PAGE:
Location: Sugarbeet and Bean ResearchTitle: Genetic studies on the inheritance of storage-induced cooking time in cowpeas [Vigna unguilata (L.) Walp]
|ADDY, SYLVESTER - Crop Research Institute - Ghana|
|DAPAAH, HANS - Crop Research Institute - Ghana|
|ASANTE, ISAAC - University Of Ghana|
|AFUTU, EMMANUEL - University Of Cape Coast|
|OFFEI, SAMUEL - University Of Ghana|
Submitted to: Frontiers in Plant Science
Publication Type: Peer Reviewed Journal
Publication Acceptance Date: 3/25/2020
Publication Date: 5/5/2020
Citation: Addy, S., Cichy, K.A., Dapaah, H., Asante, I., Afutu, E., Offei, S. 2020. Genetic studies on the inheritance of storage-induced cooking time in cowpeas [Vigna unguilata (L.) Walp]. Frontiers in Plant Science. 11:444. https://doi.org/10.3389/fpls.2020.00444.
Interpretive Summary: Cowpea [Vigna unguiculata (L.) Walp] is an edible legume belonging to the family Fabaceae. It is native to Africa and is widely cultivated and consumed in many tropical and subtropical areas of Africa, Latin America, Southeast Asia and in Southern United States. One of the major limitations to the increased consumption of cowpeas is their longer cooking times. Long-cooking of cowpeas is therefore a disincentive to their cultivation and consumption. Long periods of cooking cowpeas lead to loss of nutrients, loss of useful time and increased greenhouse gas emission through increased burning of firewood. Fast-cooking cowpeas will help deliver highly nutritious food to the hungry within shorter periods, encourage less use of firewood, improve gender equity, increase the consumption of cowpeas, trigger an increase in demand for cowpeas and thus incentivize cowpea production by smallholder farmers in Sub-Saharan Africa. Genetic studies on storage-induced cooking time trait in cowpea have rarely been reported previously. This study showed that fast-cooking time was dominant over long-cooking time. High broad and narrow sense heritabilities with moderate genetic advances indicated the additive nature of inheritance. However, due to significant epistatic gene effects observed, selection for fast-cooking time trait at advanced generations would be the effective breeding decision to consider. This is so especially when cooking time evaluation is time consuming and somewhat laborious. Finally, since evaluation of cooking time in cowpea is expensive and time consuming, we recommend that additional studies be carried out to identify molecular markers for the fast cooking trait as a means for indirect selection. The development of fast-cooking cowpea varieties acceptable to consumers have the potential to increase their per capita consumption and help reduce the emission of greenhouse gasses through prolonged burning of fuel during cooking.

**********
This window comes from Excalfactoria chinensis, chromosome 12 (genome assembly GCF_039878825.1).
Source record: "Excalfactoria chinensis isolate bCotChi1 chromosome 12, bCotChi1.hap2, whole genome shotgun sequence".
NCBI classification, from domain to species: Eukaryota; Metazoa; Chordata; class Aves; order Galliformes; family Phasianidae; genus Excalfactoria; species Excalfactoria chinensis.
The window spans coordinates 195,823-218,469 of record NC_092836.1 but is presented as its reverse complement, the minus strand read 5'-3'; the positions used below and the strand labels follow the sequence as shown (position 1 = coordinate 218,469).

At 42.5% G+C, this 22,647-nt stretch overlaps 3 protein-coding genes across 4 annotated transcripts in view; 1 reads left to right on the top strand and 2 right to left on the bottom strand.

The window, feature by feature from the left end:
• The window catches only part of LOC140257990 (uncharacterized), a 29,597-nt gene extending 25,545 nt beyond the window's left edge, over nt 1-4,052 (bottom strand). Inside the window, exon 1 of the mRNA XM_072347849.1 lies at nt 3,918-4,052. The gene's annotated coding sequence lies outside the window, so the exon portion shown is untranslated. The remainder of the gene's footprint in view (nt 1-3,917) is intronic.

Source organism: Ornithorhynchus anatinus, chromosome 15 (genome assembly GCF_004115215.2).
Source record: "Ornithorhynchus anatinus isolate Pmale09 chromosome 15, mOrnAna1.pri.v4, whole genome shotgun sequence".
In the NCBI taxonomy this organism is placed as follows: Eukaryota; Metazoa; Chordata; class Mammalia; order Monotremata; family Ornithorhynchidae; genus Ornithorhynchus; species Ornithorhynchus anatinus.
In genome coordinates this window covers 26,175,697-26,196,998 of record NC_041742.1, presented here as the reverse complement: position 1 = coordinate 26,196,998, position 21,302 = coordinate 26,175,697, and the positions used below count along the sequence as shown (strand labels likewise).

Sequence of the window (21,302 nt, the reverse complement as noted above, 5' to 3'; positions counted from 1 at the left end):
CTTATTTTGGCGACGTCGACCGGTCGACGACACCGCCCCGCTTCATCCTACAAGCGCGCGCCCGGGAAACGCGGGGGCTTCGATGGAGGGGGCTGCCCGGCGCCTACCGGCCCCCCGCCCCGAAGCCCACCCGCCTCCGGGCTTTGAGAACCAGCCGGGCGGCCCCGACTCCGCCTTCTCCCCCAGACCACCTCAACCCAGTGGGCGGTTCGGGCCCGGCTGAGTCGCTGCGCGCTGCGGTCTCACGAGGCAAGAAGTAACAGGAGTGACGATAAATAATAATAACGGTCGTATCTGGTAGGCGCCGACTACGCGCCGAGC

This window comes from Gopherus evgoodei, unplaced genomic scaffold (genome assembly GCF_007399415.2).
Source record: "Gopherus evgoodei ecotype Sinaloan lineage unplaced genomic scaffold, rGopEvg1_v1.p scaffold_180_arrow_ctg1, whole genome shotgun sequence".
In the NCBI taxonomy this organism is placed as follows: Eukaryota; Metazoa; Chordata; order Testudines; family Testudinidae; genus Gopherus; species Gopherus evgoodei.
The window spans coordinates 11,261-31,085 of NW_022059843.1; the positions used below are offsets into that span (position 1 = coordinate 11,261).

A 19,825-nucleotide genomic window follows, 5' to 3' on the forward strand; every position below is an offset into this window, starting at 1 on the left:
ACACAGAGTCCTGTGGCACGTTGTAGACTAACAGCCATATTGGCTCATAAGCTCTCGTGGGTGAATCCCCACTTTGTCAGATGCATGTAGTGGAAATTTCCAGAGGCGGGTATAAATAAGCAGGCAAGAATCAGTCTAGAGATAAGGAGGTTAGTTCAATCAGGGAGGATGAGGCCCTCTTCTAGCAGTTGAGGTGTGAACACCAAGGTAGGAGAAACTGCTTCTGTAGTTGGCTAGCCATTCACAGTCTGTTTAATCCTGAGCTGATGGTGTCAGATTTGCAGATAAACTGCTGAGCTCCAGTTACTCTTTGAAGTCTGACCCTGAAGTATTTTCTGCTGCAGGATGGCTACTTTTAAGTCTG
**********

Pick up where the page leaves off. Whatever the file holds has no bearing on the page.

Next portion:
Technical Abstract: Cowpeas provide food and income for many small-holder farmers in Africa. Cowpea grains contain substantial quantities of protein, carbohydrates, vitamins, and fiber. In areas where subsistence farming is practiced, cowpea's protein is cheaper than that obtained from other sources such as fish, meat, poultry or dairy products and combines well with cereal grains in diets. However, long-cooking times, typical of many grain legumes, is a major limitation to the utilization of cowpeas especially among the low-income and growing middle-income population of Africa. Long periods of cooking cowpeas lead to loss of nutrients, loss of useful time and increased greenhouse gas emission through increased burning of firewood. Fast-cooking cowpeas has the potential to deliver highly nutritious food to the hungry within shorter periods, encourage less use of firewood, improve gender equity, increase the consumption of cowpeas, trigger an increase in demand for cowpeas and thus incentivize cowpea production by smallholder farmers in Sub-Saharan Africa. In this study, the inheritance of storage-induced cooking time in cowpeas was investigated. Two sets of bi-parental crosses were conducted involving three cowpea genotypes: CRI-11(1)-1, C9P(B) and TVu7687. Generation means from six generations were used to determine the phenotypic and genotypic variances and coefficients of variation. Broad and narrow sense heritabilities and genetic advance percentage of mean were estimated. Generation mean analysis showed that additive, dominant, additive-additive, additive-dominant and dominant-dominant gene actions were significant (p<0.001). Fast-cooking trait was dominant over the long-cooking trait. Broad sense heritability for crosses C9P(B) x CRI-11(1)-1 and TVu7687 x CRI-11(1)-1 were 0.94 and 0.99 respectively while narrow sense heritabilities were 0.84 and 0.88 respectively. Genetic advances were 27.09 and 40.40 respectively. High narrow-sense heritabilities and moderate genetic advance for the fast-cooking trait indicated the presence of additive genes in the trait and the possibility of introgressing the trait into farmer-preferred varieties using conventional selection methods. However, due to significant epistatic gene effects observed, effective selection for fast-cooking trait would be appropriate at advanced generations.